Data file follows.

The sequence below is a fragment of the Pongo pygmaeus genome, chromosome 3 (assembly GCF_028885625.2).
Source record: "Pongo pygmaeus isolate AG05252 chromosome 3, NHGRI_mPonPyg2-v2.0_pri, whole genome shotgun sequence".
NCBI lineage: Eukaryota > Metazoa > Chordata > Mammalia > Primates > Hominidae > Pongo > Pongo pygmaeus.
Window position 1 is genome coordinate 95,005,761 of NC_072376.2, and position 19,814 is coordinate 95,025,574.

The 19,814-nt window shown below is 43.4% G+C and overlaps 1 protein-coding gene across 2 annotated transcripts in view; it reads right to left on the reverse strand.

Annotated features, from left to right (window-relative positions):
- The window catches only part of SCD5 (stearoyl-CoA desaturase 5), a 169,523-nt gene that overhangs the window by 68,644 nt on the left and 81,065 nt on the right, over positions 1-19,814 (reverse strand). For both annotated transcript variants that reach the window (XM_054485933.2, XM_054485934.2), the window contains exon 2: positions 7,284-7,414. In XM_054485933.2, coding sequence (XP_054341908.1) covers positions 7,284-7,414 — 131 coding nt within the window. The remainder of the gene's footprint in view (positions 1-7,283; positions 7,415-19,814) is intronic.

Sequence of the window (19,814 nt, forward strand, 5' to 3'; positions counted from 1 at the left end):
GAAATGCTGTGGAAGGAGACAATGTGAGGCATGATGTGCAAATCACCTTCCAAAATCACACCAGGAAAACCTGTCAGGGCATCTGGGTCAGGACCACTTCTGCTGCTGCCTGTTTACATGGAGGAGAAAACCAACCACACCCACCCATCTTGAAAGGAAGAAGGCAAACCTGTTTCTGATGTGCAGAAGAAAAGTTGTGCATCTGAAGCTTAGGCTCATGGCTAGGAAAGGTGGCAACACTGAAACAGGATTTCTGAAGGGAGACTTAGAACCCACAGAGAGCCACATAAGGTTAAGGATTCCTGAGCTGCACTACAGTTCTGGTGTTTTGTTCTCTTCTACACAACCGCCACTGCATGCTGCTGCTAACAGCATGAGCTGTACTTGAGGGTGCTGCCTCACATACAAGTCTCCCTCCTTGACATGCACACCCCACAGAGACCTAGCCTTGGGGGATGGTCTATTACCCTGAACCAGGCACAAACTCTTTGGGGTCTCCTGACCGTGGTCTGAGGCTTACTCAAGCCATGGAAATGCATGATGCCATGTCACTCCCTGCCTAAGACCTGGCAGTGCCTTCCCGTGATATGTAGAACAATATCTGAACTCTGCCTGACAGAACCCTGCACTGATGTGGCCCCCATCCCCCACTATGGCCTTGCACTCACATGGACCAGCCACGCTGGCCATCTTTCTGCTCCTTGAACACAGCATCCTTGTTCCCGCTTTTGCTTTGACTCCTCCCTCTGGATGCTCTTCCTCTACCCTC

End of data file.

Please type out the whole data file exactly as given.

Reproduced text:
The sequence below is a fragment of the Pongo pygmaeus genome, chromosome 3 (assembly GCF_028885625.2).
Source record: "Pongo pygmaeus isolate AG05252 chromosome 3, NHGRI_mPonPyg2-v2.0_pri, whole genome shotgun sequence".
NCBI lineage: Eukaryota > Metazoa > Chordata > Mammalia > Primates > Hominidae > Pongo > Pongo pygmaeus.
Window position 1 is genome coordinate 95,005,761 of NC_072376.2, and position 19,814 is coordinate 95,025,574.

The 19,814-nt window shown below is 43.4% G+C and overlaps 1 protein-coding gene across 2 annotated transcripts in view; it reads right to left on the reverse strand.

Annotated features, from left to right (window-relative positions):
- The window catches only part of SCD5 (stearoyl-CoA desaturase 5), a 169,523-nt gene that overhangs the window by 68,644 nt on the left and 81,065 nt on the right, over positions 1-19,814 (reverse strand). For both annotated transcript variants that reach the window (XM_054485933.2, XM_054485934.2), the window contains exon 2: positions 7,284-7,414. In XM_054485933.2, coding sequence (XP_054341908.1) covers positions 7,284-7,414 — 131 coding nt within the window. The remainder of the gene's footprint in view (positions 1-7,283; positions 7,415-19,814) is intronic.

Sequence of the window (19,814 nt, forward strand, 5' to 3'; positions counted from 1 at the left end):
GAAATGCTGTGGAAGGAGACAATGTGAGGCATGATGTGCAAATCACCTTCCAAAATCACACCAGGAAAACCTGTCAGGGCATCTGGGTCAGGACCACTTCTGCTGCTGCCTGTTTACATGGAGGAGAAAACCAACCACACCCACCCATCTTGAAAGGAAGAAGGCAAACCTGTTTCTGATGTGCAGAAGAAAAGTTGTGCATCTGAAGCTTAGGCTCATGGCTAGGAAAGGTGGCAACACTGAAACAGGATTTCTGAAGGGAGACTTAGAACCCACAGAGAGCCACATAAGGTTAAGGATTCCTGAGCTGCACTACAGTTCTGGTGTTTTGTTCTCTTCTACACAACCGCCACTGCATGCTGCTGCTAACAGCATGAGCTGTACTTGAGGGTGCTGCCTCACATACAAGTCTCCCTCCTTGACATGCACACCCCACAGAGACCTAGCCTTGGGGGATGGTCTATTACCCTGAACCAGGCACAAACTCTTTGGGGTCTCCTGACCGTGGTCTGAGGCTTACTCAAGCCATGGAAATGCATGATGCCATGTCACTCCCTGCCTAAGACCTGGCAGTGCCTTCCCGTGATATGTAGAACAATATCTGAACTCTGCCTGACAGAACCCTGCACTGATGTGGCCCCCATCCCCCACTATGGCCTTGCACTCACATGGACCAGCCACGCTGGCCATCTTTCTGCTCCTTGAACACAGCATCCTTGTTCCCGCTTTTGCTTTGACTCCTCCCTCTGGATGCTCTTCCTCTACCCTC